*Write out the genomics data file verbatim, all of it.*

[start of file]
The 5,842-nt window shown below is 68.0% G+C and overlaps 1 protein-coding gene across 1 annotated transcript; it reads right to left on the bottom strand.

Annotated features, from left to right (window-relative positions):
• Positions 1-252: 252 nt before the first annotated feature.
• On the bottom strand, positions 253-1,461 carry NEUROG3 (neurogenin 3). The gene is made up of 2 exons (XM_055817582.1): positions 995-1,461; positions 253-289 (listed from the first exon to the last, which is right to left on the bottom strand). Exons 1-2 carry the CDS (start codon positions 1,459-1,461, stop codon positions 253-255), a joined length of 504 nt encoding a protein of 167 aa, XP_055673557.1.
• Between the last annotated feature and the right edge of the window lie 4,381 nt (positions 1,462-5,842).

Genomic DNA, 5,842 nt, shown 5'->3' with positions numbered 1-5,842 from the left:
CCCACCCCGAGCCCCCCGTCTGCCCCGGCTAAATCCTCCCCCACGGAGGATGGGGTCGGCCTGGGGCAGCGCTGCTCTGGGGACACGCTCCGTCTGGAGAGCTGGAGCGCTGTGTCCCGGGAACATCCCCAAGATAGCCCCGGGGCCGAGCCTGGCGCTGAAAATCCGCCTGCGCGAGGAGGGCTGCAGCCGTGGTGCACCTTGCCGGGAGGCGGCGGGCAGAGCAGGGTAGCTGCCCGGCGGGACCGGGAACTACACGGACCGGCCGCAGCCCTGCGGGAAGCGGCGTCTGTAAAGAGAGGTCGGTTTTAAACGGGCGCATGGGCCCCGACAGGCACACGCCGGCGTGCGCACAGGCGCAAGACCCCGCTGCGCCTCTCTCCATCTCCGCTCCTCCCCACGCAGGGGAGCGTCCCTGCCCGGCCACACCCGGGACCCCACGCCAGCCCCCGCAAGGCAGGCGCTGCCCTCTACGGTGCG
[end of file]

The 5,842-nt window shown below is 68.0% G+C and overlaps 1 protein-coding gene across 1 annotated transcript; it reads right to left on the bottom strand.

Annotated features, from left to right (window-relative positions):
• Positions 1-252: 252 nt before the first annotated feature.
• On the bottom strand, positions 253-1,461 carry NEUROG3 (neurogenin 3). The gene is made up of 2 exons (XM_055817582.1): positions 995-1,461; positions 253-289 (listed from the first exon to the last, which is right to left on the bottom strand). Exons 1-2 carry the CDS (start codon positions 1,459-1,461, stop codon positions 253-255), a joined length of 504 nt encoding a protein of 167 aa, XP_055673557.1.
• Between the last annotated feature and the right edge of the window lie 4,381 nt (positions 1,462-5,842).

Genomic DNA, 5,842 nt, shown 5'->3' with positions numbered 1-5,842 from the left:
CCCACCCCGAGCCCCCCGTCTGCCCCGGCTAAATCCTCCCCCACGGAGGATGGGGTCGGCCTGGGGCAGCGCTGCTCTGGGGACACGCTCCGTCTGGAGAGCTGGAGCGCTGTGTCCCGGGAACATCCCCAAGATAGCCCCGGGGCCGAGCCTGGCGCTGAAAATCCGCCTGCGCGAGGAGGGCTGCAGCCGTGGTGCACCTTGCCGGGAGGCGGCGGGCAGAGCAGGGTAGCTGCCCGGCGGGACCGGGAACTACACGGACCGGCCGCAGCCCTGCGGGAAGCGGCGTCTGTAAAGAGAGGTCGGTTTTAAACGGGCGCATGGGCCCCGACAGGCACACGCCGGCGTGCGCACAGGCGCAAGACCCCGCTGCGCCTCTCTCCATCTCCGCTCCTCCCCACGCAGGGGAGCGTCCCTGCCCGGCCACACCCGGGACCCCACGCCAGCCCCCGCAAGGCAGGCGCTGCCCTCTACGGTGCG